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C3S Occasional Paper III: Deciphering Conundrum Of ‘—Lateralism’ in Context of Ind

Updated: Sep 1, 2022

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C3S Occasional Paper: 03/2021

An occasional Paper is a single topic research summary of the knowledge surrounding an issue or a problem. It summarises the issue giving clear, concise, and complete information describing all facets of a particular issue including a detailed illustration in the form of images, data, and facts. It also includes recommendations for action and predictions on the future course of an issue.

Occasional Papers are available for download as PDFs.

Abstract

We all have seen various strategies like Non-alignment, Eastern Block, Western Block, Unilateralism, Bilateralism, Multilateralism, etc. Each has its own advantages and disadvantages. Post break up of the USSR and sort of end of the cold war global situation underwent significant changes. Further, with increasing economic dependencies and globalization effect relationships between the countries started becoming more complex. They took many forms like Bi-Multi lateral relationships. Then came the changes necessitated by China’s hegemonic behaviour in the South China Sea, its aggressive maritime operations in Indian Ocean Region (IOR), which triggered initiatives like QUAD—another colour to relationship between the countries. On this background, it has become important to understand the forms of relationships between the countries and their features. This article will accordingly examine concepts like Non-alignment, Unilateralism, Bilateralism, Multilateralism, and now mini-lateralism, operative contours of each, and examine the best course of action for India.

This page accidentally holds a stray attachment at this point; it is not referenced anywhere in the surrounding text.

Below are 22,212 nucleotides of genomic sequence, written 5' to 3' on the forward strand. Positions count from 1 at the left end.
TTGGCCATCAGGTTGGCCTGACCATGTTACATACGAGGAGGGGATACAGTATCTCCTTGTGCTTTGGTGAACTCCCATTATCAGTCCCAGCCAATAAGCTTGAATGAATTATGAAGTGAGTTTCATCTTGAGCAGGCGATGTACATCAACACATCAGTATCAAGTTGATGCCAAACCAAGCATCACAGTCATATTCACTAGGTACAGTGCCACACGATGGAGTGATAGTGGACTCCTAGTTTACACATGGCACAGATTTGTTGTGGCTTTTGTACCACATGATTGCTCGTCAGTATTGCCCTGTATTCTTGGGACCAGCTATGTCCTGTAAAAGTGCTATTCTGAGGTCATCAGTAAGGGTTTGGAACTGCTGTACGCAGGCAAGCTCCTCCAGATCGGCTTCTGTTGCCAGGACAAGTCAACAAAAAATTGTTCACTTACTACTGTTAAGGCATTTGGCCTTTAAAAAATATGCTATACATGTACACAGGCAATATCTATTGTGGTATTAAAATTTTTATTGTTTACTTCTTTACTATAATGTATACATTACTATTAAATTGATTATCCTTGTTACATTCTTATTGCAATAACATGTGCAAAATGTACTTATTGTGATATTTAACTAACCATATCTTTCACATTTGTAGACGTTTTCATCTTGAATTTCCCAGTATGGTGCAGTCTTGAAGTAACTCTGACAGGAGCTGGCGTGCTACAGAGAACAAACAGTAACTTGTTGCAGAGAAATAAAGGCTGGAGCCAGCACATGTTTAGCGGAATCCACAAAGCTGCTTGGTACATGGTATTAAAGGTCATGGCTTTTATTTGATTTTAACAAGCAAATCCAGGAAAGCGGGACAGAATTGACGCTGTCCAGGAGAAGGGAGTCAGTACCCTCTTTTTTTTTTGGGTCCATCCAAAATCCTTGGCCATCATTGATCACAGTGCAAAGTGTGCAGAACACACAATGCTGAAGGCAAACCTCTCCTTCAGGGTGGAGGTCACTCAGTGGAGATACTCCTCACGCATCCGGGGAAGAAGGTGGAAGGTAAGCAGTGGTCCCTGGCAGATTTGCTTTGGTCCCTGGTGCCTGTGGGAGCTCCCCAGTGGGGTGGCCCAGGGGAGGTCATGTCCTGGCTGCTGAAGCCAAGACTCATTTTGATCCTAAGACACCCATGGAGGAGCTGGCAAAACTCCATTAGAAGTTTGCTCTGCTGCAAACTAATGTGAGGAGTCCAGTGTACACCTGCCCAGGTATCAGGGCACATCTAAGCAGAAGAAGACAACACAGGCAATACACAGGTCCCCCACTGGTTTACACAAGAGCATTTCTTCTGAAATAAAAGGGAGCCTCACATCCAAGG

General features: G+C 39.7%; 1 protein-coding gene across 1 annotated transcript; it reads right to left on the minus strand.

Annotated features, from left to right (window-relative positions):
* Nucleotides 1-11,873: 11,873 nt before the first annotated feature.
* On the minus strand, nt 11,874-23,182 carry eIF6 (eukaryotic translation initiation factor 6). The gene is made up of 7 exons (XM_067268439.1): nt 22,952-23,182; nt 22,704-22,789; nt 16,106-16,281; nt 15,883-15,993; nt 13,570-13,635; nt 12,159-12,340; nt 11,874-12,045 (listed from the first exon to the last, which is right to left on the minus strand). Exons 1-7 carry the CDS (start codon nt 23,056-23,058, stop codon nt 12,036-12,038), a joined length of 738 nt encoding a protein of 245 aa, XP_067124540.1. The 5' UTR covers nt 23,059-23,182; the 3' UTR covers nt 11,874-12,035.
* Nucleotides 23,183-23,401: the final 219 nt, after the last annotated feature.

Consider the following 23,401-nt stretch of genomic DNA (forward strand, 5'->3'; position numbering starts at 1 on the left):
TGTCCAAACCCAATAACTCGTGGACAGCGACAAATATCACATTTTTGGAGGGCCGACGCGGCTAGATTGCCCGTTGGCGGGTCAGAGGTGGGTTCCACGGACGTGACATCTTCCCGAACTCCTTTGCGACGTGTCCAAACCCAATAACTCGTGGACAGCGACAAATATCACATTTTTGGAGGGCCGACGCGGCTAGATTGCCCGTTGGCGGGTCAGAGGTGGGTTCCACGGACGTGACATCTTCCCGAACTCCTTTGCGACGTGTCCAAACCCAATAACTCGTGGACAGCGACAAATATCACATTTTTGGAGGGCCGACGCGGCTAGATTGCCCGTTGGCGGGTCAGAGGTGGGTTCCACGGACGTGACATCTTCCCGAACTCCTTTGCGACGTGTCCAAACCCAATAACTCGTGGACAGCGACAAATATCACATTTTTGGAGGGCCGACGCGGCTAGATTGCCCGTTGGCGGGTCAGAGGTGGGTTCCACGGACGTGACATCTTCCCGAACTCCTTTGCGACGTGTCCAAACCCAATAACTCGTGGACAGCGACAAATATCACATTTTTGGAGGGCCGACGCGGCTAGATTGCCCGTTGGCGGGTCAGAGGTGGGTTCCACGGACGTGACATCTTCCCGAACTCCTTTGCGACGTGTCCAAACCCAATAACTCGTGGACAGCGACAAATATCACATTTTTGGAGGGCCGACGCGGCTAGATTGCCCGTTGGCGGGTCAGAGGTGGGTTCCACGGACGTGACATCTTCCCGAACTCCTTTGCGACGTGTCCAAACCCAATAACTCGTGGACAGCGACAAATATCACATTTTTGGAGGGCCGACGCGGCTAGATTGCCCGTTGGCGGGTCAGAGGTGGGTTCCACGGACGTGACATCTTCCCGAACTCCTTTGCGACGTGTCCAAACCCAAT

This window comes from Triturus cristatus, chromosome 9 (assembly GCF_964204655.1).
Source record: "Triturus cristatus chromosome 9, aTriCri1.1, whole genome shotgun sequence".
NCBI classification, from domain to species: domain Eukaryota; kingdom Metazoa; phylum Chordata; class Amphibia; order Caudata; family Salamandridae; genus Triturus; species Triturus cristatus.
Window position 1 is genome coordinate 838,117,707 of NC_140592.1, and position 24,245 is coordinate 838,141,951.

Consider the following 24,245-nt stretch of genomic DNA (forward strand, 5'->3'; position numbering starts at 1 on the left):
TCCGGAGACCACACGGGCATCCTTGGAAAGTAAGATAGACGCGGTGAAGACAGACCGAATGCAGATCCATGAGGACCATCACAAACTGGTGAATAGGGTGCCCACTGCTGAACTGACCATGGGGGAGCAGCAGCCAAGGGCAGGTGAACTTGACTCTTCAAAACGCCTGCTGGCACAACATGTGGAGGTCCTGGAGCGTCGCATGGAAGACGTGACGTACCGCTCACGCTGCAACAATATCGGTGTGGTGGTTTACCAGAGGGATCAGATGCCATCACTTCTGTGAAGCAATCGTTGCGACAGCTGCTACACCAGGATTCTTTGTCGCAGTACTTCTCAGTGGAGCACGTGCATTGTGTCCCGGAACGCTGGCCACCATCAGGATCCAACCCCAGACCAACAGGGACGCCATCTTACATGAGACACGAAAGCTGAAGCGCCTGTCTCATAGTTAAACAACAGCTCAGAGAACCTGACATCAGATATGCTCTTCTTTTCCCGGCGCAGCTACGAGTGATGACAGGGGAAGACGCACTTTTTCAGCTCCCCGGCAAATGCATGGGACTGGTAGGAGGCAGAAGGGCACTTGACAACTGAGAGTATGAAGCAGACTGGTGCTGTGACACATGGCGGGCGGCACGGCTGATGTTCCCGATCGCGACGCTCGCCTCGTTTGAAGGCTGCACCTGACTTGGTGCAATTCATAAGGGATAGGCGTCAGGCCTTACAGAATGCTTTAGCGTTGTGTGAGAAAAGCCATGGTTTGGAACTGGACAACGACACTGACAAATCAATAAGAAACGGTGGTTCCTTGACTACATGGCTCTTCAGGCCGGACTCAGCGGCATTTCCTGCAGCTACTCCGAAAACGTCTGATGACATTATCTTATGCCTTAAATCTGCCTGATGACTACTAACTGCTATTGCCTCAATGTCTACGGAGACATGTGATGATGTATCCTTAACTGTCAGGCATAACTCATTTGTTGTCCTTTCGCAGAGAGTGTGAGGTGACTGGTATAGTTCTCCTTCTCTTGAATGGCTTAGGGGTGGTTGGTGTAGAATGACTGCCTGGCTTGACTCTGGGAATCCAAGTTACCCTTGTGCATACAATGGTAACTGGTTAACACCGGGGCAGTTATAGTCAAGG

Keywords: Multilateralism, Bilateralism, Unilateralism, International Relationships, Non-alignment, Minilateralism, India, China, USA, QUAD

Read the full PDF at this link:

DECIPHERING-CONUNDRUM-OF-‘-LATERALISM’-IN-CONTEXT-OF-INDIA
.pdf
Download PDF • 730KB

About the Author

Cmde S L Deshmukh, Author at Defence Research and Studies

(Commodore SL Deshmukh, NM (Retd), has served the Indian Navy for 32 years and Member, C3S. Alumni of the prestigious Defence Services Staff College Wellington, he has served on-board aircraft carriers and is specialized in fighter aircraft and ASW helicopters. He held many operational and administrative appointments including Principal Director at Naval HQ, Commodore Superintendent at Naval Aircraft Yard, Director, Naval Institute of Aeronautical Technology, and Project Director of a major Naval Aviation Project. Post-retirement he was with Tata Group for 5 years and is currently working with SUN Group‘s Aerospace & Defence vertical as Senior Vice President. He is also a Life Member of the Aeronautical Society of India. The views expressed in this occasional paper are the author’s own and does not reflect the views of C3S)

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